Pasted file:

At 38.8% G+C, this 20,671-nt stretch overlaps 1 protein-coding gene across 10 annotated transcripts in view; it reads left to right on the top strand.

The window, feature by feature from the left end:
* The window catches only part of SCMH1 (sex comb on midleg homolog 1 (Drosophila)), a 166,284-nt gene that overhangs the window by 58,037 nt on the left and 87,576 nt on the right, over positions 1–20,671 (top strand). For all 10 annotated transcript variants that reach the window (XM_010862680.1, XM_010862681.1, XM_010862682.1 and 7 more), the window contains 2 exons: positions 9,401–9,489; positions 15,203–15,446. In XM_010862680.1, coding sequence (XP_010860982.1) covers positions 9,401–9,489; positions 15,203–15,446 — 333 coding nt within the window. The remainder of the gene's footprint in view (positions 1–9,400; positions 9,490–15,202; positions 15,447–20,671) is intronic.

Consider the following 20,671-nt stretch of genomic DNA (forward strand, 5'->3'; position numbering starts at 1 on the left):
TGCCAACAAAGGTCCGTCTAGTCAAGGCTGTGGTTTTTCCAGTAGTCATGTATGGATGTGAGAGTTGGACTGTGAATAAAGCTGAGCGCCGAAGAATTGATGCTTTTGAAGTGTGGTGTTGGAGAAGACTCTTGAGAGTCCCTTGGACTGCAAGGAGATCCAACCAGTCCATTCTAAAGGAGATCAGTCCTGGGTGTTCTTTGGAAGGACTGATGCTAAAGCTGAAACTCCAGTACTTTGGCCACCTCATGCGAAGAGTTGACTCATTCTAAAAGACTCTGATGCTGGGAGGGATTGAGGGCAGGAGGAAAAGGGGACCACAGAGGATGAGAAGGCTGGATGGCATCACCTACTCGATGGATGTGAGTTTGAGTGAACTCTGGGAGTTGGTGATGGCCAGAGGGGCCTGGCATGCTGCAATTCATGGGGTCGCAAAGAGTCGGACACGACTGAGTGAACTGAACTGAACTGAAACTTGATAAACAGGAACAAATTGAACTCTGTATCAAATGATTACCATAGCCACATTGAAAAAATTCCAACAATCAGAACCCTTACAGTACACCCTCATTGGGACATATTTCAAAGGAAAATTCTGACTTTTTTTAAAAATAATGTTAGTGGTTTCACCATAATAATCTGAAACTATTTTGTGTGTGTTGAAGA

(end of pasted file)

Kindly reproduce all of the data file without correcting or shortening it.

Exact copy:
At 38.8% G+C, this 20,671-nt stretch overlaps 1 protein-coding gene across 10 annotated transcripts in view; it reads left to right on the top strand.

The window, feature by feature from the left end:
* The window catches only part of SCMH1 (sex comb on midleg homolog 1 (Drosophila)), a 166,284-nt gene that overhangs the window by 58,037 nt on the left and 87,576 nt on the right, over positions 1–20,671 (top strand). For all 10 annotated transcript variants that reach the window (XM_010862680.1, XM_010862681.1, XM_010862682.1 and 7 more), the window contains 2 exons: positions 9,401–9,489; positions 15,203–15,446. In XM_010862680.1, coding sequence (XP_010860982.1) covers positions 9,401–9,489; positions 15,203–15,446 — 333 coding nt within the window. The remainder of the gene's footprint in view (positions 1–9,400; positions 9,490–15,202; positions 15,447–20,671) is intronic.

Consider the following 20,671-nt stretch of genomic DNA (forward strand, 5'->3'; position numbering starts at 1 on the left):
TGCCAACAAAGGTCCGTCTAGTCAAGGCTGTGGTTTTTCCAGTAGTCATGTATGGATGTGAGAGTTGGACTGTGAATAAAGCTGAGCGCCGAAGAATTGATGCTTTTGAAGTGTGGTGTTGGAGAAGACTCTTGAGAGTCCCTTGGACTGCAAGGAGATCCAACCAGTCCATTCTAAAGGAGATCAGTCCTGGGTGTTCTTTGGAAGGACTGATGCTAAAGCTGAAACTCCAGTACTTTGGCCACCTCATGCGAAGAGTTGACTCATTCTAAAAGACTCTGATGCTGGGAGGGATTGAGGGCAGGAGGAAAAGGGGACCACAGAGGATGAGAAGGCTGGATGGCATCACCTACTCGATGGATGTGAGTTTGAGTGAACTCTGGGAGTTGGTGATGGCCAGAGGGGCCTGGCATGCTGCAATTCATGGGGTCGCAAAGAGTCGGACACGACTGAGTGAACTGAACTGAACTGAAACTTGATAAACAGGAACAAATTGAACTCTGTATCAAATGATTACCATAGCCACATTGAAAAAATTCCAACAATCAGAACCCTTACAGTACACCCTCATTGGGACATATTTCAAAGGAAAATTCTGACTTTTTTTAAAAATAATGTTAGTGGTTTCACCATAATAATCTGAAACTATTTTGTGTGTGTTGAAGA